For our Volunteer Spotlight this month, we thought we’d share a great program benefiting our partners at Reid Park Academy.   The Promising Pages partnership came about via a placement by the Junior League of Charlotte who, along with Council for Children’s Rights, provides volunteers and support to Reid Park Academy

By Whitney Jackson, Project Manager, Reid Park Academy Family Center
 

We’re excited to recognize a great program that has positively impacted the Reid Park Academy students.

Promising Pages is a local non-profit agency with a mission to level the playing field and offer all kids a fair shot at life by

JLC Volunteer Jennifer Keen (left) with Promising Pages’ Founder/Executive Director Kristina Cruise (center) and Erma the Bookworma

JLC Volunteer Jennifer Keen (left) with Promising Pages’ Founder/Executive Director Kristina Cruise (center) and Erma the Bookworma

giving them the tools they need to succeed at an early age. These tools are books, a love of reading, and a healthy self-esteem that comes with book ownership.

The Promising Pages staff and volunteers are currently working with Reid Park Academy’s First and Second graders to host Magic Book Parties eight times throughout the year.  During these Magic Book Parties, students are visited by Promising Pages’ mascot Erma the Bookworma, listen to her read “Luckier than the Luckiest,” and are able get to take home a book specially giftwrapped for each student.  According to Kristina Cruise, Executive Director and Junior League of Charlotte Member, Promising Pages is “so thrilled to be part of the [Reid Park Academy] family!”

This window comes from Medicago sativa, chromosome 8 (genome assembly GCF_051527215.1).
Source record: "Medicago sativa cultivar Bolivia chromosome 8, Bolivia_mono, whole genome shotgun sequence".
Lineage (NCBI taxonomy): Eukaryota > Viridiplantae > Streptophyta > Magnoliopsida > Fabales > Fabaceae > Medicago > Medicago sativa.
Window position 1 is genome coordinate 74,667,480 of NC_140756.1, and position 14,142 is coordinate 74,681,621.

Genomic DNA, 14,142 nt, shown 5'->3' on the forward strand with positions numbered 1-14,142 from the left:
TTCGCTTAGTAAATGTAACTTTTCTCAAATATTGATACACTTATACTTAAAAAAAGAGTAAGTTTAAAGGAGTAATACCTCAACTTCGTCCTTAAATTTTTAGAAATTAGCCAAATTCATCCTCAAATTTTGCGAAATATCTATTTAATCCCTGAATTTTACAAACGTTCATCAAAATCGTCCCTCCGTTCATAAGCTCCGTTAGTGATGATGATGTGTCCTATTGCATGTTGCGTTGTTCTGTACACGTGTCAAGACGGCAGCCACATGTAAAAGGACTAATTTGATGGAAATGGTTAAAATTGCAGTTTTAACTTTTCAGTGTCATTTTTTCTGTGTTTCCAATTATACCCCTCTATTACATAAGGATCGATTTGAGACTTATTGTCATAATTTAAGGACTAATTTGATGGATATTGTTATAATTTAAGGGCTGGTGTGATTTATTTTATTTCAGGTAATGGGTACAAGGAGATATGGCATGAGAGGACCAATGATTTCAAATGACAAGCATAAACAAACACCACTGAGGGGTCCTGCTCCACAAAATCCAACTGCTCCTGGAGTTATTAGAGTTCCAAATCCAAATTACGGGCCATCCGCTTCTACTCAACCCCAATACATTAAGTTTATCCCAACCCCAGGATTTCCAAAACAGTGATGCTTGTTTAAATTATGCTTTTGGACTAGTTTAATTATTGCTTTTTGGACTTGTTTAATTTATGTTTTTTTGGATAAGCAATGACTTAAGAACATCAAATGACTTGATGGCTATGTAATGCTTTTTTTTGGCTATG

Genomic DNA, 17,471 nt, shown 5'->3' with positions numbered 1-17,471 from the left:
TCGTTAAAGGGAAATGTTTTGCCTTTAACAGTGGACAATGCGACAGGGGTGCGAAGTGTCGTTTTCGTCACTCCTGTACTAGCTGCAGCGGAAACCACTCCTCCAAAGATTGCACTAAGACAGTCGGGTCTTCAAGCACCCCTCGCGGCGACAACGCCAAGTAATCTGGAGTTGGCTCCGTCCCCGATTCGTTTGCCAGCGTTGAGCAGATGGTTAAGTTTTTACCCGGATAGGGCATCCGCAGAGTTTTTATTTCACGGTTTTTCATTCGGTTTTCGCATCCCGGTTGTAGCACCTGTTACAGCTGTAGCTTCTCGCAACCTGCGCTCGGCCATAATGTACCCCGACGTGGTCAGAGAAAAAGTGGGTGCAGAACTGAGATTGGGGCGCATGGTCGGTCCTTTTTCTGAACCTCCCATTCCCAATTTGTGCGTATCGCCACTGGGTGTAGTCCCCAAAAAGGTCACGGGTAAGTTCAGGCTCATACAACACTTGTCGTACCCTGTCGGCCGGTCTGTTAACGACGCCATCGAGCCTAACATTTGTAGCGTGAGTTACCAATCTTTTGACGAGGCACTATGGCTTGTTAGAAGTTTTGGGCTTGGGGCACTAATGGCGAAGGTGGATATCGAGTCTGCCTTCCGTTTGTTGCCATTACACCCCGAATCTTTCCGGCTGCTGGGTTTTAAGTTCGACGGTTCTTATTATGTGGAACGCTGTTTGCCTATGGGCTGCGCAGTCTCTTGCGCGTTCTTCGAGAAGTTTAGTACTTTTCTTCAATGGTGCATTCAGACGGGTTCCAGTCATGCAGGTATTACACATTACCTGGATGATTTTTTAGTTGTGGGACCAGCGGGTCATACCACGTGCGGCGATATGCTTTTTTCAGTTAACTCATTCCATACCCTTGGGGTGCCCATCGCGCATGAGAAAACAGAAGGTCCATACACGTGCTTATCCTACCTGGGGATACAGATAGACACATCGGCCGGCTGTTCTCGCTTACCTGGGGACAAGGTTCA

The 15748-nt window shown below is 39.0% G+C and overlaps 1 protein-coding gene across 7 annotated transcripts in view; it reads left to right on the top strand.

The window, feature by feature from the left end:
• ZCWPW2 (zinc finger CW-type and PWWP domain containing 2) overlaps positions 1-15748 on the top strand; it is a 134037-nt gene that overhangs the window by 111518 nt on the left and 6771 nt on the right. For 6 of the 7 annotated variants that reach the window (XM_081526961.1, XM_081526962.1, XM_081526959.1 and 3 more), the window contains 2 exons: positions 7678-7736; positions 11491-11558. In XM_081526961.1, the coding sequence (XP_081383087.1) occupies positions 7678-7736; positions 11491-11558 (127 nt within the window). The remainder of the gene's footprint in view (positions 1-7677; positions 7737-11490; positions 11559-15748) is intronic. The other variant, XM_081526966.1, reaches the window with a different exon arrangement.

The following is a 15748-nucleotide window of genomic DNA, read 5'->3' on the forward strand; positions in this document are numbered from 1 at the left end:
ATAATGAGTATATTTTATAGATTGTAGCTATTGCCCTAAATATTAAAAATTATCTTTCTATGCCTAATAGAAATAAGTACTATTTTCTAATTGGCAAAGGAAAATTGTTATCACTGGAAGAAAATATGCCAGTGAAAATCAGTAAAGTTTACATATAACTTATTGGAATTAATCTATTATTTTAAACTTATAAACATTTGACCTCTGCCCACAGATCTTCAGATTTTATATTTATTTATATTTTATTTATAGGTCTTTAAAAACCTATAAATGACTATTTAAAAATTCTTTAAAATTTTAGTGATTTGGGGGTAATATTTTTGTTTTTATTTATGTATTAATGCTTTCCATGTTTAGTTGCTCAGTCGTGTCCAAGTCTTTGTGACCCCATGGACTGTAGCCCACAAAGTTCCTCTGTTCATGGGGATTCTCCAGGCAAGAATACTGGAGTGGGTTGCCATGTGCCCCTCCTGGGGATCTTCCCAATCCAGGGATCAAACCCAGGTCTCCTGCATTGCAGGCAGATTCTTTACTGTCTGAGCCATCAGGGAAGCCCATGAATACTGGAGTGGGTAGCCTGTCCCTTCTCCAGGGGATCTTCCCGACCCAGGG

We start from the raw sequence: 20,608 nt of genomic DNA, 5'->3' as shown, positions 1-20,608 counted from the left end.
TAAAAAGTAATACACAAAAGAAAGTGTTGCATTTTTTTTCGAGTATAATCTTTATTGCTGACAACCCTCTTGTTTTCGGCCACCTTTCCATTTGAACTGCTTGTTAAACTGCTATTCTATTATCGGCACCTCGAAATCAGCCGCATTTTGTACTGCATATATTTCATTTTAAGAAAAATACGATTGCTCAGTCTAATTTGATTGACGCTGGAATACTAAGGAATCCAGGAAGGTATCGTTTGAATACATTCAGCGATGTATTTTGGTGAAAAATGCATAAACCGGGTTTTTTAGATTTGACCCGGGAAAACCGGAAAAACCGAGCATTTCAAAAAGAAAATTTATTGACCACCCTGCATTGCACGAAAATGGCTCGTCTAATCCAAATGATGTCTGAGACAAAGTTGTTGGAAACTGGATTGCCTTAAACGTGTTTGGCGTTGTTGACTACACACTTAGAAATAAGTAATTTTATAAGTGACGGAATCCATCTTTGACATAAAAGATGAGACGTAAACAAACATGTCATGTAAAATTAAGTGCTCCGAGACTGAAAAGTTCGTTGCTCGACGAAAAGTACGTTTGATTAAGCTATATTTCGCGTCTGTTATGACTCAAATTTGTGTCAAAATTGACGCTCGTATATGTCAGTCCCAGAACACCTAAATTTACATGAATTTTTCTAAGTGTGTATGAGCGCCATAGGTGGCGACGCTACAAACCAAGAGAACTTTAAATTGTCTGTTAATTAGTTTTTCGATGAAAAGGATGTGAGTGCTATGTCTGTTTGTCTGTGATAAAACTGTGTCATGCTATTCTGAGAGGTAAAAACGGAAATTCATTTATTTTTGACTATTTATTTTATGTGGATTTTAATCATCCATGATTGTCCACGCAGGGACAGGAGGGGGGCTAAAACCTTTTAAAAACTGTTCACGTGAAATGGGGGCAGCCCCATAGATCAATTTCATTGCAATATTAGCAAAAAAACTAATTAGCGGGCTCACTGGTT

Moreover, older students benefit from Promising Pages’ curriculum through the club it hosts during ARK @ the Park Family Night events.

Reid Park Academy’s partnership with Promising Pages aligns with the school’s goal to increase the literacy rates of all students and nurture a life-long love of reading. Promising Pages will help Reid Park Academy celebrate Dr. Seuss’ birthday on March 2nd and will graduate all of our bookworms on May 15th.

“By the time the school year is over, each child should have 25 or more bookworm books to call their very own. Every book they read brings them one step closer to being what they want to be when they grow up, which is the same thing they wrote down on the inside of their very own Magic Book. Readers become leaders,” said Cruise.

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